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Fractures, Bone Mineral Density, and Final Height in Craniopharyngioma Patients with a Follow-up of 16 Years

Journal article
Authors S. S. van Santen
Daniel S Olsson
M. M. van den Heuvel-Eibrink
M. Wijnen
Casper Hammarstrand
Jamjl Janssen
G. Johansson
A. J. van der Lely
Sjcmm Neggers
Published in Journal of Clinical Endocrinology & Metabolism
Volume 105
Issue 4
Pages 11
ISSN 0021-972X
Publication year 2020
Published at Institute of Medicine, Department of Internal Medicine and Clinical Nutrition
Pages 11
Language en
Keywords craniopharyngioma, bone health, fractures, bone mineral density, final, height, growth-hormone deficiency, childhood-onset craniopharyngioma, replacement therapy, endocrine sequelae, body-composition, children, osteoporosis, risk, weight, women, Endocrinology & Metabolism
Subject categories Endocrinology and Diabetes


Context: Pituitary hormonal deficiencies in patients with craniopharyngioma may impair their bone health. Objective: To investigate bone health in patients with craniopharyngioma. Design: Retrospective cross-sectional study. Setting: Dutch and Swedish referral centers. Patients: Patients with craniopharyngioma (n = 177) with available data on bone health after a median follow-up of 16 years (range, 1-62) were included (106 [60%] Dutch, 93 [53%] male, 84 [48%] childhood-onset disease). Main outcome measures: Fractures, dual X-ray absorptiometry-derived bone mineral density (BMD), and final height were evaluated. Low BMD was defined as T- or Z-score <=-1 and very low BMD as <=-2.5 or <=-2.0, respectively. Results: Fractures occurred in 31 patients (18%) and were more frequent in men than in women (26% vs. 8%, P = .002). Mean BMD was normal (Z-score total body 0.1 [range, -4.1 to 3.5]) but T- or Z-score <=-1 occurred in 47 (50%) patients and T-score <=-2.5 or Z-score <=-2.0 in 22 (24%) patients. Men received less often treatment for low BMD than women (7% vs. 18%, P = .02). Female sex (OR 0.3, P = .004) and surgery (odds ratio [OR], 0.2; P = .01) were both independent protective factors for fractures, whereas antiepileptic medication was a risk factor (OR, 3.6; P = .03), whereas T-score <=-2.5 or Z-score <=-2.0 was not (OR, 2.1; P = .21). Mean final height was normal and did not differ between men and women, or adulthood and childhood-onset patients. Conclusions: Men with craniopharyngioma are at higher risk than women for fractures. In patients with craniopharyngioma, a very low BMD (T-score <=-2.5 or Z-score <=-2.0) seems not to be a good predictor for fracture risk.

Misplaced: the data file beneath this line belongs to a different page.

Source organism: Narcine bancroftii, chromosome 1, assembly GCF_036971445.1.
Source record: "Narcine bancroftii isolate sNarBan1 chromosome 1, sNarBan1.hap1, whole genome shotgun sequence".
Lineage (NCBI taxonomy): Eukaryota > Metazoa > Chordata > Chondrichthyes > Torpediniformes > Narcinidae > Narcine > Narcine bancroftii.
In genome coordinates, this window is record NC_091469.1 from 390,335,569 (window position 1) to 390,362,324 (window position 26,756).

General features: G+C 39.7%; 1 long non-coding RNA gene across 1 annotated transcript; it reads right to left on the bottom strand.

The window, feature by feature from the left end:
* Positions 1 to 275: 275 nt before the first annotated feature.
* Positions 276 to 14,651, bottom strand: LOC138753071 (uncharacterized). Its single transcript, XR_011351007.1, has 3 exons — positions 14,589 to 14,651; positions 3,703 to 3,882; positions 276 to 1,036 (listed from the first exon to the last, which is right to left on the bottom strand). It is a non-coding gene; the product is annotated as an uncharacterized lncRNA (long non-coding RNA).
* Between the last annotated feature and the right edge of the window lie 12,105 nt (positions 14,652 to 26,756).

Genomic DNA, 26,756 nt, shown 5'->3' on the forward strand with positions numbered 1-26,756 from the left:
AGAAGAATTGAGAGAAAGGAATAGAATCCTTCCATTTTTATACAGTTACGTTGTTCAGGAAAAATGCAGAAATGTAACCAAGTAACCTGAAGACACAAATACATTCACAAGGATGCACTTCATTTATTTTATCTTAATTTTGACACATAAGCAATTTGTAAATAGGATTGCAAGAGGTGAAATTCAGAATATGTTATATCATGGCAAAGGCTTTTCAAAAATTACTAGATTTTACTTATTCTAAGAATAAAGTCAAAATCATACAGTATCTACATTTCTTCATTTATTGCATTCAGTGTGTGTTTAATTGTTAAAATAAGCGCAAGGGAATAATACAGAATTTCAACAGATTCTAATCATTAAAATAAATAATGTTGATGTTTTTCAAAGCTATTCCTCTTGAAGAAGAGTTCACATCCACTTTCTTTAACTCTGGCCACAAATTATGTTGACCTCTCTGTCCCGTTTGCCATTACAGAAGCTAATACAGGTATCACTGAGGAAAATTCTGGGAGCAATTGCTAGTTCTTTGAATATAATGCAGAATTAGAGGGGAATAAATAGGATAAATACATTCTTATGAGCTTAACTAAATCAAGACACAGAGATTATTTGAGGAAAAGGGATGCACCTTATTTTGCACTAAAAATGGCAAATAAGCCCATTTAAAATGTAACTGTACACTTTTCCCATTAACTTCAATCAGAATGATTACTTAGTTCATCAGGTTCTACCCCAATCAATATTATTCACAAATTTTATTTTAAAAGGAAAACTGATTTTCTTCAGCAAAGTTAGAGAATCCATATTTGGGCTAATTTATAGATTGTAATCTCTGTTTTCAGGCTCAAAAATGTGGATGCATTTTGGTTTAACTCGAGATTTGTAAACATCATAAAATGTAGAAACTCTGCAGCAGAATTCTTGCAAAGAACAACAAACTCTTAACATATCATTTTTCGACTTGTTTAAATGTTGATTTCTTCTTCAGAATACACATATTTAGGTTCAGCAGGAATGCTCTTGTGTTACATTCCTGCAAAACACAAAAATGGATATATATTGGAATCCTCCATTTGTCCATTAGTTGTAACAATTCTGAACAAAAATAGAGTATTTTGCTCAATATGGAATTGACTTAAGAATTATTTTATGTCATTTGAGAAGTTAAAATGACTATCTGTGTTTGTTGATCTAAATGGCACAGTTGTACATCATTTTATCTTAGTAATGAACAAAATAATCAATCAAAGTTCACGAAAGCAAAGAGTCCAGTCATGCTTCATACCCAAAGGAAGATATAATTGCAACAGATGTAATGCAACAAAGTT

Page Manager: Webmaster|Last update: 9/11/2012

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